Novak, Thomas J. and Yoshimura, Fayth K. and Rothenberg, Ellen V. (1992) In vitro transfection of fresh thymocytes and T cells shows subset-specific expression of viral promoters. Molecular and Cellular Biology, 12 (4). pp. 1515-1527. ISSN 0270-7306. PMCID PMC369593. http://resolver.caltech.edu/CaltechAUTHORS:NOVmcb92
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We describe conditions under which exogenous DNA templates can be introduced for transient expression into primary murine T lymphocytes. T cells at various stages of development, including concanavalin A-activated splenic T cells, immature pre-T cells, and even small cortical thymocytes, could be successfully transfected. A variety of model DNA constructs were compared in which different viral promoter regions were used to drive expression of the chloramphenicol acetyltransferase (CAT) reporter gene. All showed enhanced expression in cells that had been acutely stimulated with the Ca2+ ionophore A23187 and phorbol ester as chemical proxies for T-cell receptor-mediated signals. In addition, splenocytes but not thymocytes required prior treatment with a mitogen and interleukin-2 in order to express these constructs, implying that even postmitotic thymocytes may be held in a quasiactivated state. A most striking result was the finding that the viral regulatory sequences in the Rous sarcoma virus long terminal repeat and the simian virus 40 early region were subject to sharply differential regulation, with a rank order that changed depending on the developmental stage of the T cells. The most immature thymic blasts and several lymphoma cell lines expressed the pRSV-Cat and pSV2-Cat constructs similarly, but cortical thymocytes exhibited a strong preference for pSV2-Cat. Splenic concanavalin A-stimulated blasts, on the other hand, slightly preferred pRSV-Cat, a tendency which became exaggerated in factor-dependent T-cell lines. The ratio of pRSV-Cat to pSV2-Cat expression varied according to cell type by as much as 500-fold. These results argue against a trivial linkage of promoter preference to cell cycle status but instead provide evidence that activation of T cells at distinct stages of differentiation results in the expression of different ensembles of nuclear regulatory proteins. In contrast to the simian virus 40 and Rous sarcoma virus promoter regions, the long terminal repeats of the retroviruses mink cell focus-forming virus and Akv were expressed well in all primary T-lineage cells. Thus, they represent excellent model promoters for engineering developmental stage-independent expression of exogenous genes in murine T cells.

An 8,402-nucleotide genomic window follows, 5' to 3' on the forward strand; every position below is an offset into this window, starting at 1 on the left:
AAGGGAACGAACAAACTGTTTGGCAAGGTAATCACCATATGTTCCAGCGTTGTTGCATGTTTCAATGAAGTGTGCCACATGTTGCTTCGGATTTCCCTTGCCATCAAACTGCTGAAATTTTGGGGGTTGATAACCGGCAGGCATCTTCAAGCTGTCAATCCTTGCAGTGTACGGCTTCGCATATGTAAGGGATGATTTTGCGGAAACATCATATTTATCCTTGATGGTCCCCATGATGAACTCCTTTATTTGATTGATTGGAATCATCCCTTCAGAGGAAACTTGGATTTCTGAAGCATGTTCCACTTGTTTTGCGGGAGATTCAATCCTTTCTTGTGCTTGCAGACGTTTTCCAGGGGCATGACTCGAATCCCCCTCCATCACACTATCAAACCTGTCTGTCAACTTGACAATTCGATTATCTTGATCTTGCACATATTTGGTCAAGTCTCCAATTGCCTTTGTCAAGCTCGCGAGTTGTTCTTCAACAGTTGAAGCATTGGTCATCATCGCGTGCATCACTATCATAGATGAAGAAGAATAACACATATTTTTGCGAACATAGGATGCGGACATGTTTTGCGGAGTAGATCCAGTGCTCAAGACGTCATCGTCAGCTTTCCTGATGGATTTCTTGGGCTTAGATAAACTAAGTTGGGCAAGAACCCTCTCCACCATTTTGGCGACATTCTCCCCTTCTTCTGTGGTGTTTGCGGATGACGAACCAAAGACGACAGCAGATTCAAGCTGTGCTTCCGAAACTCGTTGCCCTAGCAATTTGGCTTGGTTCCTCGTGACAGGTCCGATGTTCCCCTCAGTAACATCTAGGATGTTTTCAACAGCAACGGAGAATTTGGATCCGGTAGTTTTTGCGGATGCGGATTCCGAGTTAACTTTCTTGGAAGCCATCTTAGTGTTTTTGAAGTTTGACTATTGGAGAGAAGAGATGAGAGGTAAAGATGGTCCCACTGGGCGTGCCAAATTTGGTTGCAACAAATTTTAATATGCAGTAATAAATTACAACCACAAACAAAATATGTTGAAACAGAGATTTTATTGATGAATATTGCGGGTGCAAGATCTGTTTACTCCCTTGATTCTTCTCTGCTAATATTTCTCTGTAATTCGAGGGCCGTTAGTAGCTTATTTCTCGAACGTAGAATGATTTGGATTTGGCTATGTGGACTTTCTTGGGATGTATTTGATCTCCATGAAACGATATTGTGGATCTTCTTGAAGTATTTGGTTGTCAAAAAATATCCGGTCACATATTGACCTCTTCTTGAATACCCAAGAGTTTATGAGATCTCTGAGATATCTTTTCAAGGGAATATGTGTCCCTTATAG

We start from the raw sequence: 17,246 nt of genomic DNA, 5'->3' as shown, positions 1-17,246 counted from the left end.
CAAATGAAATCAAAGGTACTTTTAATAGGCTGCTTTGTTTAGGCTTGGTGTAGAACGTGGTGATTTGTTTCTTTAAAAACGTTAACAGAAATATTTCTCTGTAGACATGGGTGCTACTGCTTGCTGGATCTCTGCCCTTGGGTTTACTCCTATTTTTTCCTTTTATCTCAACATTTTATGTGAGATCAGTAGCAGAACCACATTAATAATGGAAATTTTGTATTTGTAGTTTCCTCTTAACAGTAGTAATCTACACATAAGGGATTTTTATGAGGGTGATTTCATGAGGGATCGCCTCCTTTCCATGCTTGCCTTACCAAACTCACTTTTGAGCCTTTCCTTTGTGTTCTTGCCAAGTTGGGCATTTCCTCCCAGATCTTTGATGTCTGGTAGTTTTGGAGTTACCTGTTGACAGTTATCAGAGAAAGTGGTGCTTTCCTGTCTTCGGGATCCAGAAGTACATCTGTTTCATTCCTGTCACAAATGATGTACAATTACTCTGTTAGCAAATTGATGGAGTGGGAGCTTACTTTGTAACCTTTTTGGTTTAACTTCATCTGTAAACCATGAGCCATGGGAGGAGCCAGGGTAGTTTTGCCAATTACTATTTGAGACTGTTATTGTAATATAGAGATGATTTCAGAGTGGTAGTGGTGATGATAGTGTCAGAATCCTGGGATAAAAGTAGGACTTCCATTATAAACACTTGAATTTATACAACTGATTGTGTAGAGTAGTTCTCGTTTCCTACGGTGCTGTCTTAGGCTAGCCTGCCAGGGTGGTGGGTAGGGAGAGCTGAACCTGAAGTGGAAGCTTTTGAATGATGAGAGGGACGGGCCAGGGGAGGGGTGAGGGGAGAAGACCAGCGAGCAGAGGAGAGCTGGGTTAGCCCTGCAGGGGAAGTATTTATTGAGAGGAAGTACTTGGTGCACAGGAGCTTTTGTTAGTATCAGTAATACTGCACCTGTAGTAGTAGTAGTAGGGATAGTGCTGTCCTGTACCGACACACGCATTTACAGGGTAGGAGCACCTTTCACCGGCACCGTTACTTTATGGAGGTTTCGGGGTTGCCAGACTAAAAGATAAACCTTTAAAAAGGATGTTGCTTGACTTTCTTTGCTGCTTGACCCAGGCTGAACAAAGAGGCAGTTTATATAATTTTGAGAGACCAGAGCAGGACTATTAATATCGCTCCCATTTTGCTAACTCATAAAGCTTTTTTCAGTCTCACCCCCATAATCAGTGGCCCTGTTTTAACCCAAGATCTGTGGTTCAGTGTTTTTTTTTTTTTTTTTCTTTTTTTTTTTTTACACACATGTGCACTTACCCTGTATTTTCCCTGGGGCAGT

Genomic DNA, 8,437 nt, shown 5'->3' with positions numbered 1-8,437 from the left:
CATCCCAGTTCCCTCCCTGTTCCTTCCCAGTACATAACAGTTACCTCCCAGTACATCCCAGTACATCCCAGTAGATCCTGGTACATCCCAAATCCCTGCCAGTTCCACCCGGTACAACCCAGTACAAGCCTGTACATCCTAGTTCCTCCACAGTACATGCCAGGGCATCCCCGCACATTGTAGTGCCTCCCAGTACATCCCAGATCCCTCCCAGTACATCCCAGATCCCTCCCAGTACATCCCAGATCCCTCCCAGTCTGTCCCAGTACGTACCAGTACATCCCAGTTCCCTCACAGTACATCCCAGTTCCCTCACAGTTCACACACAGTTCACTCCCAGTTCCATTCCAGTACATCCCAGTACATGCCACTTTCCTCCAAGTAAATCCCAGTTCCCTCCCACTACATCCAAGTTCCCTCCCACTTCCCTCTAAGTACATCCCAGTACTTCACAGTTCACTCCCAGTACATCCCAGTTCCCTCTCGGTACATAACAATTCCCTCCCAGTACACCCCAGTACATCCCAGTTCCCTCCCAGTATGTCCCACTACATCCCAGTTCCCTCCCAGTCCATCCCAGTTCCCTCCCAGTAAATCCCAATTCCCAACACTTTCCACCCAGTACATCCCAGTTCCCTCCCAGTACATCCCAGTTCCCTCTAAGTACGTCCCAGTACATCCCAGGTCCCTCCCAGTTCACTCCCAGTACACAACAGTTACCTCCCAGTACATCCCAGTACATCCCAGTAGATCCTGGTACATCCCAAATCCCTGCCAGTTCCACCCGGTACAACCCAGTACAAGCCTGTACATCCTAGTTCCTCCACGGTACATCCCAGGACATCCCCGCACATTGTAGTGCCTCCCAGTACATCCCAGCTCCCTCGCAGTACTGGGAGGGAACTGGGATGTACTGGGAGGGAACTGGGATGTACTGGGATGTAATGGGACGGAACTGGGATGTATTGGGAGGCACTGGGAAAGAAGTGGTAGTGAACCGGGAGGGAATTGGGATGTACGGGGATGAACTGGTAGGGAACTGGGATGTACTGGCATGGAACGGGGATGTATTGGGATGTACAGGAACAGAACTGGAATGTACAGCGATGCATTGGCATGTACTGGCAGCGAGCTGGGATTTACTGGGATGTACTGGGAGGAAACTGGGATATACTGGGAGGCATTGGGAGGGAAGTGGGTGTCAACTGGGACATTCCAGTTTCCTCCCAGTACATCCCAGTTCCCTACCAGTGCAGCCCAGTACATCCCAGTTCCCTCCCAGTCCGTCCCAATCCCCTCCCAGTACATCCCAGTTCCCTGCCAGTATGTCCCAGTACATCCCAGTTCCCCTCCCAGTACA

|Additional Information:||© 1992 American Society for Microbiology. Received 29 August 1991/Accepted 6 January 1992 We thank Rochelle Diamond for advice on cell fractionation and flow cytometric data analysis and both Rochelle Diamond and Patrick Koen for excellent flow cytometry. We also thank Patricia White for quantitating some of the assays and for help assembling some of the figures. We are grateful to Kim Bottomly for her encouragement and gracious support of T.J.N. during part of this work; to James Allison and Nilabh Shastri for valuable cell lines; to Dorothy Lloyd for expert illustration; and to Cathy Blagg for tireless and excellent help in preparing the manuscript. This research was supported by PHS grants AI19752 and CA39605 (to E.V.R.) and CA44166 (to F.K.Y.). Partial support for T.J.N. was provided by NIH postdoctoral training grant 5T32 A107019 and funds from the Howard Hughes Medical Institute.|
|PubMed Central ID:||PMC369593|
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|Deposited On:||27 Apr 2006|
|Last Modified:||06 Feb 2017 20:52|
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